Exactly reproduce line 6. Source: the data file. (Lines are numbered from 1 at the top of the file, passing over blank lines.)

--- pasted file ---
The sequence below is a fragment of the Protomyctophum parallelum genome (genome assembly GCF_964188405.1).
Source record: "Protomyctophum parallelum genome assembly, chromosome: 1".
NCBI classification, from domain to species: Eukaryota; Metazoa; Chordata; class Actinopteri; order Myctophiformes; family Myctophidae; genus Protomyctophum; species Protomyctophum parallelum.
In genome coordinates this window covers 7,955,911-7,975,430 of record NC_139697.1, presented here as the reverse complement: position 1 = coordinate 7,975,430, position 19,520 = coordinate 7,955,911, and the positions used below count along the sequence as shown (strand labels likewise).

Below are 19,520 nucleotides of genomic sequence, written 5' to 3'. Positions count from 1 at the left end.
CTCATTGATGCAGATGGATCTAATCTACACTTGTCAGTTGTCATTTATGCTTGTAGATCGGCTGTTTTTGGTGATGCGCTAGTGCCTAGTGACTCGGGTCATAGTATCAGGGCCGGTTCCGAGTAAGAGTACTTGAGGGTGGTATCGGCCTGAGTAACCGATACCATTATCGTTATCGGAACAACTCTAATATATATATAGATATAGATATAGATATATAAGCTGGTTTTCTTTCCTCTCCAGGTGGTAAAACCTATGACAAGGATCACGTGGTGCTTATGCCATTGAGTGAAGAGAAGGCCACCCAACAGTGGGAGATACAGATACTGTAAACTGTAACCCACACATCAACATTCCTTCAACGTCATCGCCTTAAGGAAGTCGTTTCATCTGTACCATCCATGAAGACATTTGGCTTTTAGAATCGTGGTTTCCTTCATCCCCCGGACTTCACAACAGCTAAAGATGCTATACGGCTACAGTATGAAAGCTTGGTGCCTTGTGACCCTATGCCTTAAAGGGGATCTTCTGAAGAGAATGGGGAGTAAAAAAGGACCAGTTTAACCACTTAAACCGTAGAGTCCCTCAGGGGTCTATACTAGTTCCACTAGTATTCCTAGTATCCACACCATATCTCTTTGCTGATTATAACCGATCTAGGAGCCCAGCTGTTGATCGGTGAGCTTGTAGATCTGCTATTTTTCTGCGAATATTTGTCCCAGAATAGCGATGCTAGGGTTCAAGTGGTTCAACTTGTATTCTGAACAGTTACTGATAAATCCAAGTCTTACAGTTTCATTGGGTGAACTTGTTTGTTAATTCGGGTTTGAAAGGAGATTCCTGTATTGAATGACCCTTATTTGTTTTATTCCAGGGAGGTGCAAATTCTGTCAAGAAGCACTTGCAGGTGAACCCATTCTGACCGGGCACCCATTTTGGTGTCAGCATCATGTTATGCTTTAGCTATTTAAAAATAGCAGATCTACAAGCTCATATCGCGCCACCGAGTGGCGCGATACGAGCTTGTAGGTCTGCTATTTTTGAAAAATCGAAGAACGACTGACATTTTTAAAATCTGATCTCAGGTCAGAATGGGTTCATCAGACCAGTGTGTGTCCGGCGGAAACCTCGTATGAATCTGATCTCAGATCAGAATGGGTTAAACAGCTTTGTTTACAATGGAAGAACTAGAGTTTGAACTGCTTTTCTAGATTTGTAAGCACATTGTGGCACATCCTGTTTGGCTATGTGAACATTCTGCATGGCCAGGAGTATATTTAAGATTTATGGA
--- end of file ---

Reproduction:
CTCATTGATGCAGATGGATCTAATCTACACTTGTCAGTTGTCATTTATGCTTGTAGATCGGCTGTTTTTGGTGATGCGCTAGTGCCTAGTGACTCGGGTCATAGTATCAGGGCCGGTTCCGAGTAAGAGTACTTGAGGGTGGTATCGGCCTGAGTAACCGATACCATTATCGTTATCGGAACAACTCTAATATATATATAGATATAGATATAGATATATAAGCTGGTTTTCTTTCCTCTCCAGGTGGTAAAACCTATGACAAGGATCACGTGGTGCTTATGCCATTGAGTGAAGAGAAGGCCACCCAACAGTGGGAGATACAGATACTGTAAACTGTAACCCACACATCAACATTCCTTCAACGTCATCGCCTTAAGGAAGTCGTTTCATCTGTACCATCCATGAAGACATTTGGCTTTTAGAATCGTGGTTTCCTTCATCCCCCGGACTTCACAACAGCTAAAGATGCTATACGGCTACAGTATGAAAGCTTGGTGCCTTGTGACCCTATGCCTTAAAGGGGATCTTCTGAAGAGAATGGGGAGTAAAAAAGGACCAGTTTAACCACTTAAACCGTAGAGTCCCTCAGGGGTCTATACTAGTTCCACTAGTATTCCTAGTATCCACACCATATCTCTTTGCTGATTATAACCGATCTAGGAGCCCAGCTGTTGATCGGTGAGCTTGTAGATCTGCTATTTTTCTGCGAATATTTGTCCCAGAATAGCGATGCTAGGGTTCAAGTGGTTCAACTTGTATTCTGAACAGTTACTGATAAATCCAAGTCTTACAGTTTCATTGGGTGAACTTGTTTGTTAATTCGGGTTTGAAAGGAGATTCCTGTATTGAATGACCCTTATTTGTTTTATTCCAGGGAGGTGCAAATTCTGTCAAGAAGCACTTGCAGGTGAACCCATTCTGACCGGGCACCCATTTTGGTGTCAGCATCATGTTATGCTTTAGCTATTTAAAAATAGCAGATCTACAAGCTCATATCGCGCCACCGAGTGGCGCGATACGAGCTTGTAGGTCTGCTATTTTTGAAAAATCGAAGAACGACTGACATTTTTAAAATCTGATCTCAGGTCAGAATGGGTTCATCAGACCAGTGTGTGTCCGGCGGAAACCTCGTATGAATCTGATCTCAGATCAGAATGGGTTAAACAGCTTTGTTTACAATGGAAGAACTAGAGTTTGAACTGCTTTTCTAGATTTGTAAGCACATTGTGGCACATCCTGTTTGGCTATGTGAACATTCTGCATGGCCAGGAGTATATTTAAGATTTATGGA